Creating a Mood Detector using Lobe and a Raspberry Pi

I’ve recently been experimenting with Lobe, this is a remarkable app that democratizes AI by providing the ability to build a Machine Learning (ML) model in less than ten minutes, the beauty is that this does not require any ML or coding experience. You can find out more about it at Lobe Tour | Machine Learning Made Easy.

I’ve always been really interested in self-improvement and understanding more about myself, one aspect of this that really intrigues me is my mood throughout the workday, this can go from elation to despair, and I’ve never quite figured out what the key drivers are for this (although I do have some ideas).

My love of overcomplicating the simple, led to me developing an application to record my mood throughout the day with my Raspberry Pi 4 and it’s camera. The plan would be for Lobe to analyse my mood using pictures captured by the Pi camera.

The Pi and its camera were already sat on my desk staring at me, so perfectly placed.

I wanted to be able to take a picture of myself using the Pi, have Lobe recognise my mood and log the mood along with date/time, then later I could analyse this data for specific patterns, correlating with my work calendar for additional insight. I wanted to know – is it just me having a case of the Mondays or are there specific times of the day, activities or projects that drive my mood?

To get started I headed over to, downloaded the Windows app (it’s also available for Mac) and used this to take some pictures of me in two moods (positive = thumb up / negative = thumb down). I took the pictures using the Webcam attached to my Windows 10 device, I then tagged the images and let Lobe works its magic on training an ML model.

I then selected Use and was able to evaluate the model real-time (with a surprising level of accuracy!). Once I was happy with everything, I exported the model as TensorFlow Lite – which is the best option for a Raspberry Pi.

I then copied the TensorFlow Lite model (which is basically a folder with a bunch of files within) to my Raspberry Pi. The next step was to install Lobe for Python on the Pi by running the following.

sudo ./

Now everything was up and running I used the sample Python script available here to test Lobe with the model that I had just created using some sample images I had, this worked so I moved on to creating a Python based Web application using the Flask Framework.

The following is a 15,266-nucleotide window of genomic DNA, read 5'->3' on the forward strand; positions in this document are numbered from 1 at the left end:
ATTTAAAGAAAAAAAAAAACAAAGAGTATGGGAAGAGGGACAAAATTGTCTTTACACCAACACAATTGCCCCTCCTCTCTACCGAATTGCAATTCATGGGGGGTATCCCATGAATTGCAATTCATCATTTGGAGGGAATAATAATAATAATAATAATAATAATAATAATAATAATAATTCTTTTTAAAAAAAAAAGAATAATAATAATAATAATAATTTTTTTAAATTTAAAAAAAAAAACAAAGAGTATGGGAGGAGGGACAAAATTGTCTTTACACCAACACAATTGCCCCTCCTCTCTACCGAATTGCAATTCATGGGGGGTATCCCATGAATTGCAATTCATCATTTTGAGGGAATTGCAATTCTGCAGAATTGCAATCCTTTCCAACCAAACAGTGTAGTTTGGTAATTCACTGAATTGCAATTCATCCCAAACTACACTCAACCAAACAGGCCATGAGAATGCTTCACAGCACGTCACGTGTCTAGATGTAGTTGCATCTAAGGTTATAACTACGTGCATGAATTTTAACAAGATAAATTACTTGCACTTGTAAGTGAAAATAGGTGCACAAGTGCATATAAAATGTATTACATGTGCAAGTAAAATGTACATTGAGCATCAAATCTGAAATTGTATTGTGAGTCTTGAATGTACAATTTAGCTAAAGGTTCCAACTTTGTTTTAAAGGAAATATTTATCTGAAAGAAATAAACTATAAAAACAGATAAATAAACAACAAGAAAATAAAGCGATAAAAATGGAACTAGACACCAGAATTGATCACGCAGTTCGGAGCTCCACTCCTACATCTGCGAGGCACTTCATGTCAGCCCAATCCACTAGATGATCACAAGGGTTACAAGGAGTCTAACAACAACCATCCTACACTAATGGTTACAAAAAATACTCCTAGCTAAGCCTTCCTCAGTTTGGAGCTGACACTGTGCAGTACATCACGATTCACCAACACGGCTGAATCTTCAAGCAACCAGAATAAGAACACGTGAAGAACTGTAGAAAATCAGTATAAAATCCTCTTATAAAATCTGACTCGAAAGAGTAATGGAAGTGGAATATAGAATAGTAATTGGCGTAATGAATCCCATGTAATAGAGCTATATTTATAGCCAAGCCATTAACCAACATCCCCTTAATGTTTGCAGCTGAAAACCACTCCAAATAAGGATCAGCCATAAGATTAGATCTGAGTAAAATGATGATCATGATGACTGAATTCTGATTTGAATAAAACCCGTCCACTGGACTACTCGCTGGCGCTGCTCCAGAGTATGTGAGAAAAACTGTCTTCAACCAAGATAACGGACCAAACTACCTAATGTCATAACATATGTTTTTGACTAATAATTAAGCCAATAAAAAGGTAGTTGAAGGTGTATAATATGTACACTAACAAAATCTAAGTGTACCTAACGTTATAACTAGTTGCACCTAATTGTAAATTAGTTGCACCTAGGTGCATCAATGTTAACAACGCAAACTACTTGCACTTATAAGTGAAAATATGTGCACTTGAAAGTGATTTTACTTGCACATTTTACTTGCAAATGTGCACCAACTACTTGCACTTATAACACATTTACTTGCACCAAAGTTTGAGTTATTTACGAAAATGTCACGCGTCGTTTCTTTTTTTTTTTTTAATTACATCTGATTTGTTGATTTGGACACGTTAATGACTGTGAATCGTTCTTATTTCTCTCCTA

Here is the finished app in all it’s glory! All I have to do is launch the site click Capture Mood, the Pi camera then takes a pic, runs this through the ML model created using Lobe and confirms the mood detected (along with a button to capture the mood again), in the background it also writes the detected mood, date and time to a CSV file for later analysis.

Below is an example of the CSV output – that ten minutes sure was a real rollercoaster of emotions 😂.

This is obviously quite rudimentary; I need to extend the model to detect additional moods, however it was a useful exercise in getting to grips with Lobe and Flask.

The full solution can be found here (minus the ML model) – to save you a click, below is the Python code (

from time import sleep
from picamera import PiCamera
from lobe import ImageModel
from flask import Flask, redirect, url_for, request, render_template
import csv
import datetime
app = Flask(__name__)
def button():
    return render_template('button.html') # Display the capture mood button, when clicked redirect to /capturemood
@app.route('/capturemood') # Take a pic, analyses and writes output to HTML and CSV
def capturemood():
    camera = PiCamera()
    camera.capture('mood.jpg') # Take picture using Raspberry Pi camera
    model = ImageModel.load("Mood TFLite") # Load the ML model created using Lobe
    result = model.predict_from_file("mood.jpg") # Predict the mood of the mood.jpg pic just taken 
    now =
    date = now.strftime("%x")
    time = now.strftime("%X")
    moodCSV = open("Mood.csv", "a")
    moodCSVWriter = csv.writer(moodCSV) 
    moodCSVWriter.writerow([date,time,str(result.prediction)]) # Write the date, time and mood prediction to the Mood.csv file
    #Vary the HTML output depending on whether the prediction is positive or negative.
    if str(result.prediction) == "Negative": 
        return """<div class="buttons"><p>"Mood is Negative"</p>
        <a href='/capturemood'><input type='button' value='Capture Mood'></a></div>"""
    elif str(result.prediction) == "Positive":
        return """<div class="buttons"><p>"Mood is Positive"</p>
        <a href='/capturemood'><input type='button' value='Capture Mood'></a></div>"""
if __name__ == "__main__":,host='')

…and here is the supporting render template that I created (button.html).

<div style='text-align:center'>
    <a href='/capturemood'><input type='button' value='Capture Mood' align='Center'></a>

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